So that I could get to research the Marconi Archive which is now safely housed and expertly catalogued in the Bodleian Library, Oxford I applied for admission . I had to find a sponsor and was lucky that a neighbour who is a publisher and was an Oxford student long ago was on hand to sign the relevant papers. As I left his house he called after me: " You will not be able to kindle any fires." I smiled back wondering what he meant.
The admission procedure was very jolly. I was ticked off for not completing one of the forms correctly then told by the lady dealing with library tickets that my misdemeanour would, on this occasion, by over looked. I had my passport for identification and my debit card for payment, a very modest sum for six months access. But before I was finally granted permission to enter the library I had to read an oath. It was printed on a laminated card and I was instructed to read it aloud.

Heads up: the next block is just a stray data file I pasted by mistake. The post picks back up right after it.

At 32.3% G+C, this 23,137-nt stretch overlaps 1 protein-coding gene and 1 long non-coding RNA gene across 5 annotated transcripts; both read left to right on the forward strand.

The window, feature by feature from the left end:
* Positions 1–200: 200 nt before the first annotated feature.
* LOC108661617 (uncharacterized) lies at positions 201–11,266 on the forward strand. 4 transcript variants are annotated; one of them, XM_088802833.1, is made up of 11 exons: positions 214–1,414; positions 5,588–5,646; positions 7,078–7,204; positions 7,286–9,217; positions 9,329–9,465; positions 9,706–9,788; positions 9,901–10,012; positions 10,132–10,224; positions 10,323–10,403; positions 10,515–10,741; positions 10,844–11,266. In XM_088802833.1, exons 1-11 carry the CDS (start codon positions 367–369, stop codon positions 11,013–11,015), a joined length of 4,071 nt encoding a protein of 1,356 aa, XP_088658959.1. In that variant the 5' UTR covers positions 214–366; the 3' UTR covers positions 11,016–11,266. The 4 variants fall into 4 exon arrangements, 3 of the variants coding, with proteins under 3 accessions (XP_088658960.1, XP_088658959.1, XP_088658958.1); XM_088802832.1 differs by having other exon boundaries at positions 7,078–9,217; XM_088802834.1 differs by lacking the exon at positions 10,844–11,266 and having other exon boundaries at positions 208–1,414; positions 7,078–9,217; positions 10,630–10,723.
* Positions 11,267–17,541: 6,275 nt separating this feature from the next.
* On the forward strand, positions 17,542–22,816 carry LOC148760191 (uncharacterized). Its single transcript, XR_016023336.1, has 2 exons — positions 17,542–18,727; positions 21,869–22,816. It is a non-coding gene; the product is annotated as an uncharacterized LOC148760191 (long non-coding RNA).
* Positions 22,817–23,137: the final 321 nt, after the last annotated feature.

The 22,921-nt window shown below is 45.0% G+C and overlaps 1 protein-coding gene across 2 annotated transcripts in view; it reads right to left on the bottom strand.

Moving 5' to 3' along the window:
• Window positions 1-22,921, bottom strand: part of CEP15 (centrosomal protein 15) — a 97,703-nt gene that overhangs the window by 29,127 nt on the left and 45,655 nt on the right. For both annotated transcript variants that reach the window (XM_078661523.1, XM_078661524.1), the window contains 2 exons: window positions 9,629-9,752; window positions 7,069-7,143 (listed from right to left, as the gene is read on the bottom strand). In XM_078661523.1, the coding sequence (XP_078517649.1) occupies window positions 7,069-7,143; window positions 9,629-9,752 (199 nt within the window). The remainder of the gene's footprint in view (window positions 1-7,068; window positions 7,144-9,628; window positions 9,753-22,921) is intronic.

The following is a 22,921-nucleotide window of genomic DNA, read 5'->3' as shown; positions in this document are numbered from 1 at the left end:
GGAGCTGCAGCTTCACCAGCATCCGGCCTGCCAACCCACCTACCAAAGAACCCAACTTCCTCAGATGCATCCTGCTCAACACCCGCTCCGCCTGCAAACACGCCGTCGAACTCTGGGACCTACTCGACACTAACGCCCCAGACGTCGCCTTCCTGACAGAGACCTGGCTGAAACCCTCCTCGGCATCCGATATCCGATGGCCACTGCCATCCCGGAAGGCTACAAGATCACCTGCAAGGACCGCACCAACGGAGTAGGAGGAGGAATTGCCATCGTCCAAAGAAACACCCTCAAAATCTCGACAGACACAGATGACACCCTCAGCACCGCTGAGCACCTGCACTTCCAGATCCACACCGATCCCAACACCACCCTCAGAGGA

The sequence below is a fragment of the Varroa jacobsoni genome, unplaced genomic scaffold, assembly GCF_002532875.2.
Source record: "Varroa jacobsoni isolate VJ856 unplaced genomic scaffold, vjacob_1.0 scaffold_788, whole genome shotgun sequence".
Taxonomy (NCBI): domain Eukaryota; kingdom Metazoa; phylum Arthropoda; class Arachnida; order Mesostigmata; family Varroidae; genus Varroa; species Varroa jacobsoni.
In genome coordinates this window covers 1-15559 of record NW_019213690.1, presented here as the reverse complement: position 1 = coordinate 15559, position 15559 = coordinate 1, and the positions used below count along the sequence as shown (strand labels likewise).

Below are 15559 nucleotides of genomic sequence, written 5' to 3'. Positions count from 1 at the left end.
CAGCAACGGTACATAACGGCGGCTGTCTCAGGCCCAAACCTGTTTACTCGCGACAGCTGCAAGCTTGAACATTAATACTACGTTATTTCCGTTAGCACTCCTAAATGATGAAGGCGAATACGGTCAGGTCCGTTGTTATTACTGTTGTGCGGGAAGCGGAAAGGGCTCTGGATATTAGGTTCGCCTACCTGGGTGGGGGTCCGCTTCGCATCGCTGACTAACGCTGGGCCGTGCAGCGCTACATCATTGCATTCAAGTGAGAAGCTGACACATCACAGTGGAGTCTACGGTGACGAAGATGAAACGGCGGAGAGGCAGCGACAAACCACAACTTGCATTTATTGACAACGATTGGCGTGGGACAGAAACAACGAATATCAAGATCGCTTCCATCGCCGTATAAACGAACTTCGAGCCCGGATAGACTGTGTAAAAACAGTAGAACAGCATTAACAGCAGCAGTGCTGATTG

"I hereby undertake not to remove from the Library, nor to mark, deface, or injure in any way, any volume, document or other object belonging to it or in its custody; not to bring into the Library, or kindle therein, any fire or flame, and not to smoke in the Library; and I promise to obey all rules of the Library."
This little episode captures, I think, the wonderful theatricality of Oxford University. When I got to the science library where the Marconi Archive is held there was a chap on the door dressed rather like a posh waiter with a red rose in his button hole. While I was marvelling at the quaintness of this attendant I failed to find the correct way to put my new ticket into the very modern entry gate and had to be shown.
I learned later that the oath I had taken was originally in Latin and the ban on smoking is relatively recent. And I began to wonder if the Bodleian might soon be storing not just books and papers but Kindles. A new oath might ask me to promise not to set fire to any Kindles. Or some such.